From the Russian wilderness to the big city!

August 15th, 2014

Guest Blogger: Sarah Frederick (’15)

Arriving in Moscow was a sharp return to reality. Suddenly all of the things that had come to feel normal while we were in Kamchatka – the winding gravel roads and little towns with random meandering livestock that would peek in your windows – were replaced by traffic jams and the overwhelming immensity of the city!

Russia Blog Pics - 09One unique experience in Kamchatka was shopping. Shopping, like everything else in Russia is a very long, arduous process that takes hours longer than it should. Above is shown a typical store in Kamchatka. All of the goods are located behind the counter, so each item had to be individually requested from the shopkeeper. However, in all likelihood the first shop you visited would not have half of the items you required, so you would have to visit two or three additional establishments to find everything you needed. Even so, simple necessities like bread or beer were not always available. Also, take note of the high tech abacus being used!

The items we purchased were also completely foreign to me. While I was initially pretty skeptical, everything was quite tasty if you had an expert cook like Tatiana to prepare it!

Russia Blog Pics - 13Cow-in-a-can anyone? More commonly referred to as Tushonka.

Russia Blog Pics - 15There are a variety of culinary influences present. Lots of Uzbek cuisine, but we also encountered Georgian, Russian, and Ukrainian dishes. A common afternoon meal with borscht, beat soup of Ukranian origin, is pictured above.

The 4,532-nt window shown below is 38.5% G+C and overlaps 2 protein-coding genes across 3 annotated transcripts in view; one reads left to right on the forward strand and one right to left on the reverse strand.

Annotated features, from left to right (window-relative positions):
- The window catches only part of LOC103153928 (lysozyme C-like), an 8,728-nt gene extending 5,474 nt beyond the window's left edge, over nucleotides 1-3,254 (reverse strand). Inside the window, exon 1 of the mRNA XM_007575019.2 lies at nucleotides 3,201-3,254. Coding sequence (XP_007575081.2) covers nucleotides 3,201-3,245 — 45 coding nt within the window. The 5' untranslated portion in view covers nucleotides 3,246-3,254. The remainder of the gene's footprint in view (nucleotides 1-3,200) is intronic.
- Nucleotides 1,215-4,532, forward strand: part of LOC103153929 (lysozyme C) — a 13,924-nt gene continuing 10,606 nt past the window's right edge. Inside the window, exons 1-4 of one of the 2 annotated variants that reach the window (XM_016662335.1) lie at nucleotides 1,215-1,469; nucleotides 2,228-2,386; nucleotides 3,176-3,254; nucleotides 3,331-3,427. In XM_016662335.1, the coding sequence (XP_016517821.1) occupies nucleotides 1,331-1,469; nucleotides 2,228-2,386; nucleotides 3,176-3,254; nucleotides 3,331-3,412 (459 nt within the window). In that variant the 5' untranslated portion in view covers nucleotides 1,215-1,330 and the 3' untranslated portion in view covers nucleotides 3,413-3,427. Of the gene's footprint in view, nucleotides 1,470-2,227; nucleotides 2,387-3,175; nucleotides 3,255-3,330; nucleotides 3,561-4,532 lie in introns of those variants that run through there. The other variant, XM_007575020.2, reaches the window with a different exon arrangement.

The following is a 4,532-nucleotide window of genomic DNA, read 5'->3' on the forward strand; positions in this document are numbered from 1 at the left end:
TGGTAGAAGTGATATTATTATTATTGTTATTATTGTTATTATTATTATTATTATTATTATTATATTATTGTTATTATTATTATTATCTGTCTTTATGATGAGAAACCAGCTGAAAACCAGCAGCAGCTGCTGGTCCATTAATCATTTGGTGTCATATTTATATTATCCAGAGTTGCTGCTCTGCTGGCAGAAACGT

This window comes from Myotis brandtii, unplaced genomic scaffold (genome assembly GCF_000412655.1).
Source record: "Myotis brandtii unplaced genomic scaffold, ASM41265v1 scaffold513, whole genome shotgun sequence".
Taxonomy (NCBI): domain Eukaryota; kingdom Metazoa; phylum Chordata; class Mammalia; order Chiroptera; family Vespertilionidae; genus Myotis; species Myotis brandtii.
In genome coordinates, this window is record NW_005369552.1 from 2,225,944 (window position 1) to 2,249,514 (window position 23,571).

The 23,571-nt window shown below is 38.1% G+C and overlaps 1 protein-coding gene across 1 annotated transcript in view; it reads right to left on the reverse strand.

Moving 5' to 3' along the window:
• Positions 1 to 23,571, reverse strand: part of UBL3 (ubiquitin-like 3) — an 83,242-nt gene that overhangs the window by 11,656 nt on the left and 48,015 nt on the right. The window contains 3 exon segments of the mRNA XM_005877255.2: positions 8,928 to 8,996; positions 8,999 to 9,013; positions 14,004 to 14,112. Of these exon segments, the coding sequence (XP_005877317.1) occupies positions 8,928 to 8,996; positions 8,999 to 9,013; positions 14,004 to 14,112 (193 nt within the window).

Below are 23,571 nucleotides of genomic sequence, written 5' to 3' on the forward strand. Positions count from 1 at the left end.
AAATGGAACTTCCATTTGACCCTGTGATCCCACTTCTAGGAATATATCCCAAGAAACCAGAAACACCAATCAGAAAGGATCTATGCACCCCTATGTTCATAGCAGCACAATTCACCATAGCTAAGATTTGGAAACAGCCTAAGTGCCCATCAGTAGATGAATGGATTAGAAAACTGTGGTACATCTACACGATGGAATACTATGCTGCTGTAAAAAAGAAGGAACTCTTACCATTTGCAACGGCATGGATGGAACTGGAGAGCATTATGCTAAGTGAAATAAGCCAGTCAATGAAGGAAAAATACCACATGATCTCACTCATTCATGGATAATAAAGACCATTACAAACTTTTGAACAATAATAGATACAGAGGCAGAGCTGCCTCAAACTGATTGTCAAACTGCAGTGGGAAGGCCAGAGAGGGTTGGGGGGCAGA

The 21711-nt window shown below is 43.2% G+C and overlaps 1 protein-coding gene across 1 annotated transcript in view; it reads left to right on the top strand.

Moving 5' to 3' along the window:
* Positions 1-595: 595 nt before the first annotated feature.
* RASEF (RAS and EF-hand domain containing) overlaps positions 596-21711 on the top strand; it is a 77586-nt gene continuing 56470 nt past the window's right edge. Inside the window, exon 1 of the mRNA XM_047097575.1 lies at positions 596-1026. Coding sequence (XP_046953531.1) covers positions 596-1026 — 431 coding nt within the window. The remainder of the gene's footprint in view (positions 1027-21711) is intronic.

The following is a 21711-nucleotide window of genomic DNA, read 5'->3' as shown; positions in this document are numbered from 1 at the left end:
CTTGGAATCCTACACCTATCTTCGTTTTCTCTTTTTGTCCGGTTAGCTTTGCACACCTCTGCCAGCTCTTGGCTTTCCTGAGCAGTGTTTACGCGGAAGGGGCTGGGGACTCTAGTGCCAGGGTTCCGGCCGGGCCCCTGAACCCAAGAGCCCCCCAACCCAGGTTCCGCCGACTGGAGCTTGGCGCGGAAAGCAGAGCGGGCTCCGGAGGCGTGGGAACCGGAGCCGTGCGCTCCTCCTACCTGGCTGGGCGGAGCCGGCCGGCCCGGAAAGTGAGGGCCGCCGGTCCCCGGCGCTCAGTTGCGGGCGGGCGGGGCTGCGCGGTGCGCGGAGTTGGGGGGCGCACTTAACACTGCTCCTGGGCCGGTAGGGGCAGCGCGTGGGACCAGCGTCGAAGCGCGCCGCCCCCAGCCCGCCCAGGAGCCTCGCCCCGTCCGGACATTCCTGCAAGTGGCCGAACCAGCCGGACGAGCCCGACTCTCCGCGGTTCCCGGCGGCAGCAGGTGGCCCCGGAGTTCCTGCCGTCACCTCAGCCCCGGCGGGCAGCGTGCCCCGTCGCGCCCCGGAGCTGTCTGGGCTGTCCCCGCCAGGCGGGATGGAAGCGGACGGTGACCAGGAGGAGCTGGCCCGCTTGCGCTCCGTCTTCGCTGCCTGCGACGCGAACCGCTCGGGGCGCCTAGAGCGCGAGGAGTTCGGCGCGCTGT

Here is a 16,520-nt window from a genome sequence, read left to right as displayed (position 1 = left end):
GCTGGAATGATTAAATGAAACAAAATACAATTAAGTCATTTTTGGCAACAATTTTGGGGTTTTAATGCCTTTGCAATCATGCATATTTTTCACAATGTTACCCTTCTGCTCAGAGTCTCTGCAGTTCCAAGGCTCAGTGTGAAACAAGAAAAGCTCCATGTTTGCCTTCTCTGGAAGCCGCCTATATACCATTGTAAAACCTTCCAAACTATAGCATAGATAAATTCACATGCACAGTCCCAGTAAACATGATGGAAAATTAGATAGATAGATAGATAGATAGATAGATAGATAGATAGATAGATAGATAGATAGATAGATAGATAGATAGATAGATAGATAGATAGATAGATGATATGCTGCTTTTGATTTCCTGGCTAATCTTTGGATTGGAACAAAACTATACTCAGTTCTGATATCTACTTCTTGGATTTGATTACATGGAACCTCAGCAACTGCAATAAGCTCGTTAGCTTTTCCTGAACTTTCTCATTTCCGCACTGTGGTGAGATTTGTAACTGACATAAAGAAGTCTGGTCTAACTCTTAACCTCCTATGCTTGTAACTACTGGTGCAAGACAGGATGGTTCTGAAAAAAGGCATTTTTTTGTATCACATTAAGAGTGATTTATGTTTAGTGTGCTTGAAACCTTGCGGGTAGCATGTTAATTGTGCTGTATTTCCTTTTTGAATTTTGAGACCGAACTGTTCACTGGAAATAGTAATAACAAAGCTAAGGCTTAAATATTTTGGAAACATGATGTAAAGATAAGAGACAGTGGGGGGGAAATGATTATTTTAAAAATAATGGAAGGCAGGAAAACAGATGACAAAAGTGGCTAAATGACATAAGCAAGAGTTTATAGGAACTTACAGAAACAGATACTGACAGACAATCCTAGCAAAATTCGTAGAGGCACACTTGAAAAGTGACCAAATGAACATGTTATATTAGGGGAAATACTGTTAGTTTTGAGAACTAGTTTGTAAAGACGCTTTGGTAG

While in Moscow we toured the Institute, a towering majestic building, one of seven built around the city, which houses several departments of Moscow State University, a museum, faculty and students.

Russia Blog Pics - 16An apartment in the wing to the right was actually our home for the duration of our visit.

 While in Moscow we of course visited the touristy section of the city.

DSCN2787The Kremlin

Russia Blog Pics - 17Dr. Wiles with our two hosts, Olga and Vladimir in front of St. Basils.

DSCN2794One of the prominent monuments on the Red Square is Lenin’s tomb. He has been on public display since shortly after his death in 1924.

Russia Blog Pics - 03One last picture from Kamchatka. Thanks for following us through our journey! We look forward to reporting on our findings from the lab soon!

One Response to “From the Russian wilderness to the big city!”

  1. Mark Wilsonon 17 Aug 2014 at 11:24 am

    This reminds me of the shopping philosophy in rural western Russia — buy what’s available; it doesn’t matter what you need!

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